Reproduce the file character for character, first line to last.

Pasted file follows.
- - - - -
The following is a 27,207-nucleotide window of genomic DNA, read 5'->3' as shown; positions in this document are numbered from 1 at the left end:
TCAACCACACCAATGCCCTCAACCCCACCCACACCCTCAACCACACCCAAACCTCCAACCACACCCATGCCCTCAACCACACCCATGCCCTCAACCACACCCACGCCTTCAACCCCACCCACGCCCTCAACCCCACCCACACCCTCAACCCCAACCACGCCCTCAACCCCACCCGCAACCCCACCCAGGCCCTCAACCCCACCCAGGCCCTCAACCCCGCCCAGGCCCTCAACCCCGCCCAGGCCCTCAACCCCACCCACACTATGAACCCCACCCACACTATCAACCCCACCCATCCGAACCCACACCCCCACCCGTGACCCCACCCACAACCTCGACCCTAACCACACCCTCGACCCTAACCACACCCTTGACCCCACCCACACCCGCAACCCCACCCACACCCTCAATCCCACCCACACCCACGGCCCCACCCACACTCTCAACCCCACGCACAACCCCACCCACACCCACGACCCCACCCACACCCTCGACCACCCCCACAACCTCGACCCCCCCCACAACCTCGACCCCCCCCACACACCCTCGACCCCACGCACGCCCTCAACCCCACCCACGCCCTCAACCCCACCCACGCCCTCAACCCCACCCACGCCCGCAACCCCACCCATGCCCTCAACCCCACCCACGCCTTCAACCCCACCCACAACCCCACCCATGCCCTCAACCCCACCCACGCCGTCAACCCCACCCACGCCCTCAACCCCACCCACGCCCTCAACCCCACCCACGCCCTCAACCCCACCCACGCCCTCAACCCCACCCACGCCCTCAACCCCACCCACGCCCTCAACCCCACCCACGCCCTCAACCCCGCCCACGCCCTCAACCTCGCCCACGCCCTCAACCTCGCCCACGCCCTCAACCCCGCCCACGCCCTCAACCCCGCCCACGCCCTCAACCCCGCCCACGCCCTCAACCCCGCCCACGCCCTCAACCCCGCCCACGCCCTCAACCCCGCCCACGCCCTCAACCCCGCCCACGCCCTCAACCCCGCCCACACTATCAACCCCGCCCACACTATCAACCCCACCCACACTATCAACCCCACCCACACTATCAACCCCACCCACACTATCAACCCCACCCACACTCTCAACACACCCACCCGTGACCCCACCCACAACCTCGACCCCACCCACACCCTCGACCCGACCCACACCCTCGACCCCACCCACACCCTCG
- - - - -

The following is a 27,207-nucleotide window of genomic DNA, read 5'->3' as shown; positions in this document are numbered from 1 at the left end:
TCAACCACACCAATGCCCTCAACCCCACCCACACCCTCAACCACACCCAAACCTCCAACCACACCCATGCCCTCAACCACACCCATGCCCTCAACCACACCCACGCCTTCAACCCCACCCACGCCCTCAACCCCACCCACACCCTCAACCCCAACCACGCCCTCAACCCCACCCGCAACCCCACCCAGGCCCTCAACCCCACCCAGGCCCTCAACCCCGCCCAGGCCCTCAACCCCGCCCAGGCCCTCAACCCCACCCACACTATGAACCCCACCCACACTATCAACCCCACCCATCCGAACCCACACCCCCACCCGTGACCCCACCCACAACCTCGACCCTAACCACACCCTCGACCCTAACCACACCCTTGACCCCACCCACACCCGCAACCCCACCCACACCCTCAATCCCACCCACACCCACGGCCCCACCCACACTCTCAACCCCACGCACAACCCCACCCACACCCACGACCCCACCCACACCCTCGACCACCCCCACAACCTCGACCCCCCCCACAACCTCGACCCCCCCCACACACCCTCGACCCCACGCACGCCCTCAACCCCACCCACGCCCTCAACCCCACCCACGCCCTCAACCCCACCCACGCCCGCAACCCCACCCATGCCCTCAACCCCACCCACGCCTTCAACCCCACCCACAACCCCACCCATGCCCTCAACCCCACCCACGCCGTCAACCCCACCCACGCCCTCAACCCCACCCACGCCCTCAACCCCACCCACGCCCTCAACCCCACCCACGCCCTCAACCCCACCCACGCCCTCAACCCCACCCACGCCCTCAACCCCACCCACGCCCTCAACCCCGCCCACGCCCTCAACCTCGCCCACGCCCTCAACCTCGCCCACGCCCTCAACCCCGCCCACGCCCTCAACCCCGCCCACGCCCTCAACCCCGCCCACGCCCTCAACCCCGCCCACGCCCTCAACCCCGCCCACGCCCTCAACCCCGCCCACGCCCTCAACCCCGCCCACGCCCTCAACCCCGCCCACACTATCAACCCCGCCCACACTATCAACCCCACCCACACTATCAACCCCACCCACACTATCAACCCCACCCACACTATCAACCCCACCCACACTCTCAACACACCCACCCGTGACCCCACCCACAACCTCGACCCCACCCACACCCTCGACCCGACCCACACCCTCGACCCCACCCACACCCTCG